The parameters for enclosing the available 12" or 15" bass/mids would have made the cab woodwork rather large so I had to go with the only 10" 300W speaker I could find which also neccessitated a rather peculiar crossover frequency to the horn, the only one of which I could find was used in a JBL unit- fortunately JBL speakers were owned by the same group (at the time) that owned Allenn & Heath, so a quick word between shop floor supervisors and a scrap unit was given to me for my task.

As nearly all gigged amps get bashed about, choosing the typical chipboard seemed to be a bit short sighted so I got a 1/2" thick 10x6 foot thick sheet of marine ply and had to saw it up into the right pieces to form the cab. 120 2" screws held it together. Ripper.

Having access to certain schematics, I 'borrowed' a four channel EQ design from one of the A+H mixer input stages and designed/etched/drilled the channel and mixer PCBs for the inputs (3 mono, 1 stereo)to fit into a 3U front panel. This time because of the complexity of the milling and engraving of the front panel, I didn't think that it was in 'favour' territory to ask my friend the tool room manager to do it for free so he quoted me £85 for the work which was fine. The input, EQ and mixer stage was done, the speaker and crossover section was done, the cabinet was finished with buffalo vynide cloth, the speaker and horn was mounted- now the power amp. Design my own? Follow a reference design?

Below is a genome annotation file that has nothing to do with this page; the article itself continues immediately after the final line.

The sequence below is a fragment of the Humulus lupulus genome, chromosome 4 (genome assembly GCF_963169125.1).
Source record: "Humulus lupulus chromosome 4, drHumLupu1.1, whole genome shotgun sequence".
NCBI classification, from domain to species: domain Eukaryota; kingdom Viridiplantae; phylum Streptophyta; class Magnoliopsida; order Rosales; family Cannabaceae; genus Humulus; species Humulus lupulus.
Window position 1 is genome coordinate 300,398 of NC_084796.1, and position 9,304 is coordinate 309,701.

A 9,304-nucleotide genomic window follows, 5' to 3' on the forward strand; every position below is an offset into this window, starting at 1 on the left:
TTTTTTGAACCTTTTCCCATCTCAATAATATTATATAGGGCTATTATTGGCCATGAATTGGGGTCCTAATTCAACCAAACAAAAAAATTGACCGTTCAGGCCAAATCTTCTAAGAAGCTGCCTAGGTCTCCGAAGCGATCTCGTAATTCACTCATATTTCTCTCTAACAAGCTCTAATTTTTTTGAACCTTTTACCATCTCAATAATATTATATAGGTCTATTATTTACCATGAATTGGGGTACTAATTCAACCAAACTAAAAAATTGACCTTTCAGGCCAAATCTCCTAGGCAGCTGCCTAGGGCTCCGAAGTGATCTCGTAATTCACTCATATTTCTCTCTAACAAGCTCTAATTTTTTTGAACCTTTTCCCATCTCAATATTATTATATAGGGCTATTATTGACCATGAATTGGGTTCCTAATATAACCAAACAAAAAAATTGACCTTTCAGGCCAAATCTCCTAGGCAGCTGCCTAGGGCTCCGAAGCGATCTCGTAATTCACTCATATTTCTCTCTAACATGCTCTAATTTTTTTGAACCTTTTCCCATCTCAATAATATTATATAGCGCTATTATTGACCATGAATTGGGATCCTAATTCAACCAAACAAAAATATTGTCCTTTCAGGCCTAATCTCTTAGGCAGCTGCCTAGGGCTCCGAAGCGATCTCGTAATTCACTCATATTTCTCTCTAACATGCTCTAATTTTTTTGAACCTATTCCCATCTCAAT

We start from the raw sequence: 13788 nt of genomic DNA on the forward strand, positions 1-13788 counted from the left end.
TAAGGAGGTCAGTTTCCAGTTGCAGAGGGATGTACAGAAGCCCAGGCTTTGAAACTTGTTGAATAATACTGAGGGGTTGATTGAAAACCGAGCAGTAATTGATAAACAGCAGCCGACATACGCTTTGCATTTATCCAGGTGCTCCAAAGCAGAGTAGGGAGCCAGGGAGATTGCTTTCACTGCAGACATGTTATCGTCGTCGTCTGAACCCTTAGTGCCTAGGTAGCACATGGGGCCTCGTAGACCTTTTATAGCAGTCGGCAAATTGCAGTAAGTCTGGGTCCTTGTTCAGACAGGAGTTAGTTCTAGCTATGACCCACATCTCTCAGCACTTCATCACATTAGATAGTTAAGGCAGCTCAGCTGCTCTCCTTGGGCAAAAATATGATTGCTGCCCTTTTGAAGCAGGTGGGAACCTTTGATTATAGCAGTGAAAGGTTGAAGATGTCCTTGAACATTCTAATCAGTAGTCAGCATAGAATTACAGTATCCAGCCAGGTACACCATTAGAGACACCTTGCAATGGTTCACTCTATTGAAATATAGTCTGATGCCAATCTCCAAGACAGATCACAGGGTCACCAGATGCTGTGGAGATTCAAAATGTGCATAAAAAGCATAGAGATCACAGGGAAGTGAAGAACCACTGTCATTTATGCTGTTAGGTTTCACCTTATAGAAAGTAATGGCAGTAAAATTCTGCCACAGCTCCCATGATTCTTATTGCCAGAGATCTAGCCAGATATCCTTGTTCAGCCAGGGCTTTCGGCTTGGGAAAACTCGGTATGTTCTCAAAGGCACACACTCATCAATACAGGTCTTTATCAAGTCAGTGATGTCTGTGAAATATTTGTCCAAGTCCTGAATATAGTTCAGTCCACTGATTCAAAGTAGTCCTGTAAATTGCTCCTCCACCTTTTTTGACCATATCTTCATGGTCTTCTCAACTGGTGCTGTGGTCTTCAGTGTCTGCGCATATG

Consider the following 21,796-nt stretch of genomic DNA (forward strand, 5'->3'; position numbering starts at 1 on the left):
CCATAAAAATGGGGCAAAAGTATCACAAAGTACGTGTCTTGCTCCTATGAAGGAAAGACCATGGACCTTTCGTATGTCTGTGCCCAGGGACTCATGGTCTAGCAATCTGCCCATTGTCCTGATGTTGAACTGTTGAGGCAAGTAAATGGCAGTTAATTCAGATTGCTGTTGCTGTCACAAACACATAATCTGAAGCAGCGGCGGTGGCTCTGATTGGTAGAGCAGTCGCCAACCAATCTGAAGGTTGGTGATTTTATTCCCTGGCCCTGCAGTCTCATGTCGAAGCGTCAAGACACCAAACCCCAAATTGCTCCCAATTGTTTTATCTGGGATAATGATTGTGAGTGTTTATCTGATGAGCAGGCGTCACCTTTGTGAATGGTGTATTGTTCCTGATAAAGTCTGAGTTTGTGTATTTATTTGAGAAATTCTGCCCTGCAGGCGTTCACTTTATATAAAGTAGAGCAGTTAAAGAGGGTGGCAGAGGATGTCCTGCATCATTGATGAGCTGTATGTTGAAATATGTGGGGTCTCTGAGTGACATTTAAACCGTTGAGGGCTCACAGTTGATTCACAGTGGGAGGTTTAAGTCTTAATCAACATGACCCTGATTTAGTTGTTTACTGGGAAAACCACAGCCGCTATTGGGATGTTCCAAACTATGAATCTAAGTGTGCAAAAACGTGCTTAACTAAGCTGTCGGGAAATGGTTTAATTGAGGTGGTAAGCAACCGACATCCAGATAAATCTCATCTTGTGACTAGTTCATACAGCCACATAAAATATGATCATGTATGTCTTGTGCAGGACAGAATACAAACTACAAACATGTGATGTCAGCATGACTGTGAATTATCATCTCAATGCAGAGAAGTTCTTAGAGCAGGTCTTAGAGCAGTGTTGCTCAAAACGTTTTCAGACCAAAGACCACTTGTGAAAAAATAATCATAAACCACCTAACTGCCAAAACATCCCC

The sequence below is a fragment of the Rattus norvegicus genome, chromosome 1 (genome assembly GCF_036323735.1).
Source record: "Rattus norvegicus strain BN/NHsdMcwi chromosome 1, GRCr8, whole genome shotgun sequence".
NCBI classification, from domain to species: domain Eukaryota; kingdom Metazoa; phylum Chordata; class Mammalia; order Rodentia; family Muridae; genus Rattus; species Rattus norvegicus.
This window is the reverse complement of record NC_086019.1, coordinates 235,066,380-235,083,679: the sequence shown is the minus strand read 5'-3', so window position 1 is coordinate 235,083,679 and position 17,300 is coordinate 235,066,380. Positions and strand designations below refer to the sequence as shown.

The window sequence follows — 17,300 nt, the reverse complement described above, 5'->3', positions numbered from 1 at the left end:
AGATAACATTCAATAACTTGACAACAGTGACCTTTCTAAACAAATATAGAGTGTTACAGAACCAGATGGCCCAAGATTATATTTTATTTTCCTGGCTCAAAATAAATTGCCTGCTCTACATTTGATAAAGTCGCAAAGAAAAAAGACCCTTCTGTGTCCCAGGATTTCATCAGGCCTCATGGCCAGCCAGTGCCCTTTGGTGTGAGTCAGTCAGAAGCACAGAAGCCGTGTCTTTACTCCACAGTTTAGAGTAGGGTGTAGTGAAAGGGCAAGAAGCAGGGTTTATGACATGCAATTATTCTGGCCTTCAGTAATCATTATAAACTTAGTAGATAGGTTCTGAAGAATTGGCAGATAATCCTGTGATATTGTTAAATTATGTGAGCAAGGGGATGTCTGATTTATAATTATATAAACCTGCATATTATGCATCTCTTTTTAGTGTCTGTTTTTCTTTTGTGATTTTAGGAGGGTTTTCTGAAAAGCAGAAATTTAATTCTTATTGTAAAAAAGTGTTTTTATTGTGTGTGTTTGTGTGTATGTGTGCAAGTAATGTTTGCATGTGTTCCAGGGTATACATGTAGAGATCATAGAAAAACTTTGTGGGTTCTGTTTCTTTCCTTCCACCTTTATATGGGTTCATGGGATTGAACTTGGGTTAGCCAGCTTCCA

Fuck that shit, I'm not stupid. Bought a pre-made MOSFET 450W amp module from OMP and shoehorned it in. Presto, the job is done. Apologies for the crappy quality of the picture but this was from the days before digital cameras, and my pocket compact and rubbish scanner weren't up to much in those days...